Fifty-five law enforcement officers were slain during criminal incidents while on duty in the U.S. last year, 9 more officers than were slain on the job in 2017, according to new national data released by the FBI.
The statistics on law enforcement officers killed in the line of duty were released Monday as part of the FBI’s uniform crime reporting program.
In most of the cases, the officers killed in criminal incidents were conducting investigative or enforcement activities, involved in pursuits, making arrests or responding to crimes in progress. Eleven were killed in ambush incidents, according to the FBI. The majority of the officers — 51—were slain with firearms, four with their own weapons.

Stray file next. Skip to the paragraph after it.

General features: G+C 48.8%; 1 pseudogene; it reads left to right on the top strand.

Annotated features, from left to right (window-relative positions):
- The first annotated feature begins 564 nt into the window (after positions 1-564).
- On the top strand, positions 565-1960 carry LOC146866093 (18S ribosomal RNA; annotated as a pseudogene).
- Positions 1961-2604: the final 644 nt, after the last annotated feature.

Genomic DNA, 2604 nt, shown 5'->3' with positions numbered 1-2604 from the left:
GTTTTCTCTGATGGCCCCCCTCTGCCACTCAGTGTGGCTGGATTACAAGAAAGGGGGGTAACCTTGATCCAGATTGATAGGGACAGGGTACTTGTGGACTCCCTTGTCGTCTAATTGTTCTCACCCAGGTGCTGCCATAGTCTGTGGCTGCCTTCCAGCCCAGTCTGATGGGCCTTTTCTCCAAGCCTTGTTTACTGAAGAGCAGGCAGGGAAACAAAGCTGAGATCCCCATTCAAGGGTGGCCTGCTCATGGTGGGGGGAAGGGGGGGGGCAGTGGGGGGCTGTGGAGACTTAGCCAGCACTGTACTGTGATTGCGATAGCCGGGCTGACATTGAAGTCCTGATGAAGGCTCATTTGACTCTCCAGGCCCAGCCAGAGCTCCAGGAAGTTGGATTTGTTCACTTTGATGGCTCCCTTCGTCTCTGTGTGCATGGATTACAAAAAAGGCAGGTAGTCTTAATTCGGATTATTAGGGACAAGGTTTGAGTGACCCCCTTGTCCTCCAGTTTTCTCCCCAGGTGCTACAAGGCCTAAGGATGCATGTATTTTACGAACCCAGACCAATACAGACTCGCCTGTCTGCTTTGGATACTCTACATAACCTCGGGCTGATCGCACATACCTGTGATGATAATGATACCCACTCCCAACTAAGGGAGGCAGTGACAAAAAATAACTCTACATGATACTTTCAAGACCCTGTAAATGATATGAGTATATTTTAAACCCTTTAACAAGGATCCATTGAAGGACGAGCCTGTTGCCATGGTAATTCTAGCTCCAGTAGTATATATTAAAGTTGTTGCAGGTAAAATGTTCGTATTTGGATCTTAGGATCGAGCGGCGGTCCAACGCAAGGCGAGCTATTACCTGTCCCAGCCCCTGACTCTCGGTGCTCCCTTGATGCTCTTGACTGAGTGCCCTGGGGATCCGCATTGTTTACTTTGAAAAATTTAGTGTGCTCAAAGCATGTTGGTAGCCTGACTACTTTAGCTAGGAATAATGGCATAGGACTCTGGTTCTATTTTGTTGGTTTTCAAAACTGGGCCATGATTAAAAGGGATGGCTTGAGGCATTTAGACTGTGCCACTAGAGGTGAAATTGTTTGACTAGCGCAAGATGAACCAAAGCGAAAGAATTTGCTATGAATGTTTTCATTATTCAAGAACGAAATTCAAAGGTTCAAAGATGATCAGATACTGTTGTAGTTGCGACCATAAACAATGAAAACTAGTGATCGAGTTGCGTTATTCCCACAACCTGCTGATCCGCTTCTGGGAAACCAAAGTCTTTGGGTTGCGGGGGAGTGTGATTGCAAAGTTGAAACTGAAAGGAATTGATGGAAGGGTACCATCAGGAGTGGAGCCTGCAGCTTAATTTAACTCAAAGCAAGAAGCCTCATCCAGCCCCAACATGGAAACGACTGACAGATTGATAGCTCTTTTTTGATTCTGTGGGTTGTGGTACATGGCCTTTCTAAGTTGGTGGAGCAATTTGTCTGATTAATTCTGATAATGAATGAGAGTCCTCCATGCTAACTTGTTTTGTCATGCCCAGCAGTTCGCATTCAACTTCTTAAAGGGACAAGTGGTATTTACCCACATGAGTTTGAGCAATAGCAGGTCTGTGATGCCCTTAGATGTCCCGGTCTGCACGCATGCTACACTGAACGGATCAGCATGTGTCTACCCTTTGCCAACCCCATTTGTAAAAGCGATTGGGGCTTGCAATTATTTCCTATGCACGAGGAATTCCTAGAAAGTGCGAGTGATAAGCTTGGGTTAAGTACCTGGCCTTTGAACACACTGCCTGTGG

Of the 55 suspects identified in the officers’ deaths, according to the FBI, 49 had prior arrests, 20 were under judicial supervision and 15 were under the influence of alcohol or drugs.
The data also show that 51 other officers were killed in on-duty accidents in 2018, most in car crashes, compared to 47 the previous year. The data does not include officers who die by suicide.
The 55 criminal deaths of officers was higher than the 51 killed in 2014 and 48 killed in 2009, according to the FBI, but the 10-year data shows no clear trend. The highest number of officers slain since 2008 was 77 in 2011, and there were 66 in 2016, the year eight officers were killed in ambush attacks in Dallas and Baton Rouge. 2013 saw the fewest officers slain at 27.
The FBI’s uniform crime reporting program also tracks national data on hate crimes and is in the process of beginning data collection on police use-of-force.